Astronauts aboard the International Space Station, working with flight control teams, connected a backup Russian electrical supply source to the European Space Agency's recently arrived Automated Transfer Vehicle-3 on Saturday afternoon, easing concerns the unpowered freighter might have to be jettisoned on Monday afternoon.
Electricity began to flow to the freighter from the station's Russian segment Equipment Control System, or RECS, shortly after 1 p.m., EST.
The freighter docked with the station's Zvezda service module Thursday evening, delivering more than seven tons of propellant, food clothing, water, oxygen, research gear and other supplies. Within hours of the smooth linkup, the Russian power feed tripped during an air cleansing operation within the 35-foot-long capsule.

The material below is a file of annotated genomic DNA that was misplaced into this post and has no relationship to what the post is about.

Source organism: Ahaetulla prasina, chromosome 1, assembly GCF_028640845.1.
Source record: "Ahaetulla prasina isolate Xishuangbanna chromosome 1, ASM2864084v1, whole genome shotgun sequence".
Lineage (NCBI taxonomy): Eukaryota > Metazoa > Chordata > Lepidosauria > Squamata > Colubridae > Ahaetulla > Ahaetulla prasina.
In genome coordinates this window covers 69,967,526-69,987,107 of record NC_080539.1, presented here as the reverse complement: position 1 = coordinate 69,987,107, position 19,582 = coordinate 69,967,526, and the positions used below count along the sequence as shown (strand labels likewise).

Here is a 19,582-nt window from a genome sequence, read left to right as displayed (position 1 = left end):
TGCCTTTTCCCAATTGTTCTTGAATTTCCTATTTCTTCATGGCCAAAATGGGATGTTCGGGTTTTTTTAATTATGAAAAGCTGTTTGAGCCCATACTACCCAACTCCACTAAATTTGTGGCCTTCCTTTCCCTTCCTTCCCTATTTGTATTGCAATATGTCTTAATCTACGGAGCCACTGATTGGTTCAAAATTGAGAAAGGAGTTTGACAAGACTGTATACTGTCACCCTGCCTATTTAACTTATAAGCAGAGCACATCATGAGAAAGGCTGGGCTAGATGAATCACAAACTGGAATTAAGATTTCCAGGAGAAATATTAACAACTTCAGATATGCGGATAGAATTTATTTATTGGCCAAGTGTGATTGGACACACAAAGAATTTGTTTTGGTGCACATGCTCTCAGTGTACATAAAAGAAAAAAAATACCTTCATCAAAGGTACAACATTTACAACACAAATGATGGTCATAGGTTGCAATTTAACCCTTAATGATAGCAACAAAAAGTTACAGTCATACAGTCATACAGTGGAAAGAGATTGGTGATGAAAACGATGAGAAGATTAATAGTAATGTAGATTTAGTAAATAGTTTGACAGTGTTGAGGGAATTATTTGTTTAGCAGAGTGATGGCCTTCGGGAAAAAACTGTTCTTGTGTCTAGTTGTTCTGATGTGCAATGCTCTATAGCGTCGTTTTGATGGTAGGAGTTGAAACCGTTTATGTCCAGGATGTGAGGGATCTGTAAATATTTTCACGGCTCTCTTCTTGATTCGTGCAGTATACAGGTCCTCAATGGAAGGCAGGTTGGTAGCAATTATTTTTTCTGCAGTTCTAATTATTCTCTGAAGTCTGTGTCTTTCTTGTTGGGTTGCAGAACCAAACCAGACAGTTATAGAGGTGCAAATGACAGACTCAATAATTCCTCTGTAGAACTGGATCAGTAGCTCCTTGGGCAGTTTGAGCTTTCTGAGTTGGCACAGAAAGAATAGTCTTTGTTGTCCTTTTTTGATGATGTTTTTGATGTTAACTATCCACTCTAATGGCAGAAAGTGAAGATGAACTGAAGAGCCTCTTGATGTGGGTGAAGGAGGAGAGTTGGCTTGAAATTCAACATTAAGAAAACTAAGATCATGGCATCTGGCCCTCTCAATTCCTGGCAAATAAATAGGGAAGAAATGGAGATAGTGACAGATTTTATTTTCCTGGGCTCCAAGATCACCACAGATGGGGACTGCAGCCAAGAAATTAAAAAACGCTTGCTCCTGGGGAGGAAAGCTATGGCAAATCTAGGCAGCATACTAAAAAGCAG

A backup power source was activated Friday but could not be tied into the ATV until Saturday. Though solar powered, the ATV was going to loose adequate amounts of sunlight on Monday due to changes in the solar beta angle on the station's orbital plane. The combination of events threatened to prompt the early jettison.
Launched Mar. 23, the freighter is to remain parked at the station through late August, serving as a propulsion source for regular altitude raising and occasional debris avoidance maneuvers.
The first of the altitude maneuvers is scheduled for Saturday, just before 6 p.m, EST. The near five minute maneuver will set up the nearly one million pound orbital science lab for the arrival of Russia's Progress 47 supply craft, which is scheduled for an April 20 lift off. The phasing maneuver will also set up landing opportunities for three of the station's six-man crew on April 27 and the launch of three replacements in mid-May.
Station commander Dan Burbank and his five U.S., European and Russian crew mates spent much of Saturday also scrambling to off load the ATV in case of an early departure.